Zimbabwe

Orphans face testing time

Miclon surveys his field in silence. There’s nothing to say because there’s nothing to see.

The soil is parched and hard as concrete and the little grass that is evident is dried out, brown and lifeless.

Overhead the sun relentlessly beats down on land that hasn’t seen rain for months. With no irrigation, the field isn’t fit for crops or livestock. But this land is now in Miclon’s charge - a legacy left to the 17-year-old after both his parents died from AIDS-related illnesses.

Miclon lives in a drought-prone part of Matabeleland South in Zimbabwe where the subsistence agriculture way of life dominates.

Alone

That means when the rains fail, so do the crops and people go hungry. It’s tough for any family, let alone a teenager living on his own, just yards from the unmarked burial site of his much-missed parents.

Miclon knows what it’s like to go hungry, although typical of many resilient Zimbabweans his explanation of his plight is understated: ‘It was very difficult for me before the church came and helped me,’ he says.

‘I couldn’t get anything from the fields because of the lack of rain which killed my crops, like the maize plants.

‘There was a shortage of food and I used to run out of things to eat. Eventually I had to sell the few goats I had to buy food.’

He used the money to buy maize, a staple food in Zimbabwe, and a maize mix called mealie meal.

Surviving in such an environment, where the vagaries of the shifting weather can play havoc with your livelihood, requires a lot of hard work and in Miclon’s case a helping hand from the local church and Tearfund partner Zoe (Zimbabwe Orphans through Extended Hands).

‘When the church and Zoe came in, I stopped having to sell my goats,’ says Miclon. ‘They gave me food – maize, beans and cooking oil - so I was not under pressure to sell the things I had.’

Miclon also benefited under Zoe’s livestock project where vulnerable children are given animals as a source of income, as well as support to rear them.

‘I was given goats. Over time they reproduced and at the end of two and a half years I took one goat back to the church so it could be given to another orphan.’

He now has three goats, a hardy breed able to cope with the changing environment, which he milks producing about half a litre of milk per day. He also uses their manure to fertilise a garden where he grows vegetables, irrigated by water from a stream close by.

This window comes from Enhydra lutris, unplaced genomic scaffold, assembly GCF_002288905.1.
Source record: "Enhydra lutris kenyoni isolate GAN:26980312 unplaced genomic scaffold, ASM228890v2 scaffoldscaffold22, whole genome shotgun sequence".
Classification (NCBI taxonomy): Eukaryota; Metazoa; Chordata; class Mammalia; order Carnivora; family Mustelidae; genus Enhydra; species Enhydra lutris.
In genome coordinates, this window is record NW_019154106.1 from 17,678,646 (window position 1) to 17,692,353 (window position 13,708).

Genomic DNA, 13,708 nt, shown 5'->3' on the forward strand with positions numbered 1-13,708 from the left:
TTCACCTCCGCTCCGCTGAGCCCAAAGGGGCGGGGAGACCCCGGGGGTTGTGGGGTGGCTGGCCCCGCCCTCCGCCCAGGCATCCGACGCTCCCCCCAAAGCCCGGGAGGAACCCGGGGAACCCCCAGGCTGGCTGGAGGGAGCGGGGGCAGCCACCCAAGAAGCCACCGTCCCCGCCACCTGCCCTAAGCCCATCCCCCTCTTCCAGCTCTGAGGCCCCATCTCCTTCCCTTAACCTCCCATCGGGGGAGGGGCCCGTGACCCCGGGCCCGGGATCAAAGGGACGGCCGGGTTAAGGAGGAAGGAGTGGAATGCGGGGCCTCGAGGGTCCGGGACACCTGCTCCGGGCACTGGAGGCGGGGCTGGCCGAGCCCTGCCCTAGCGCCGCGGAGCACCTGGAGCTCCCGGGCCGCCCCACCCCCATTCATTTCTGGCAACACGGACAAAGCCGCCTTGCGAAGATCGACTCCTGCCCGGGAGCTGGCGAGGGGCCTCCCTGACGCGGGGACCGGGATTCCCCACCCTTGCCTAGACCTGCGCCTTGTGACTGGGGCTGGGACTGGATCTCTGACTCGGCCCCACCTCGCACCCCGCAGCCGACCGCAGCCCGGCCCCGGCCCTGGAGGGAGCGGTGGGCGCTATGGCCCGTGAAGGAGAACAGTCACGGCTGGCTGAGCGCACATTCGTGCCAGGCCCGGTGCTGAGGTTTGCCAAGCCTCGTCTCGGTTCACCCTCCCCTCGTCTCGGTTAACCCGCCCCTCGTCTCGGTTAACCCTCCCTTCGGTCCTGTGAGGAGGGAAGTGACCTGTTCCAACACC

Tools to survive

Zoe’s support is providing him not only with the tools to survive but to potentially grow a business that will improve his standard of living: ‘I plan to increase the number of goats I have so I’ll eventually have 40.’

Continuing his education is also a priority, as he wants to stay on to do advanced level exams, but juggling school and work is far from easy.

‘It’s difficult waking up very early to milk the goats before school, especially during times when I have a lot of school assignments to do. It’s quite a challenge as I also have to go to my garden every couple of days to work also.’

Here the local church is also helping. Volunteer Zuzile Moyo, a mother-of-four, regularly visits Miclon. She was trained by Zoe in animal husbandry and crop growing, so offers Miclon and other orphans in the community support to keep their agricultural activities going.

But there’s also an emotional and spiritual dimension to her visits; witnessing their interaction it’s clear that there is genuine warmth between them and Miclon’s sober adult demeanor often gives way to the carefree smiles of youth.

‘Volunteers like me can easily support the orphans and understand their needs since we are Christians,’ says Zuzile. ‘As we live in the community, we’ve also known the children throughout their lives. .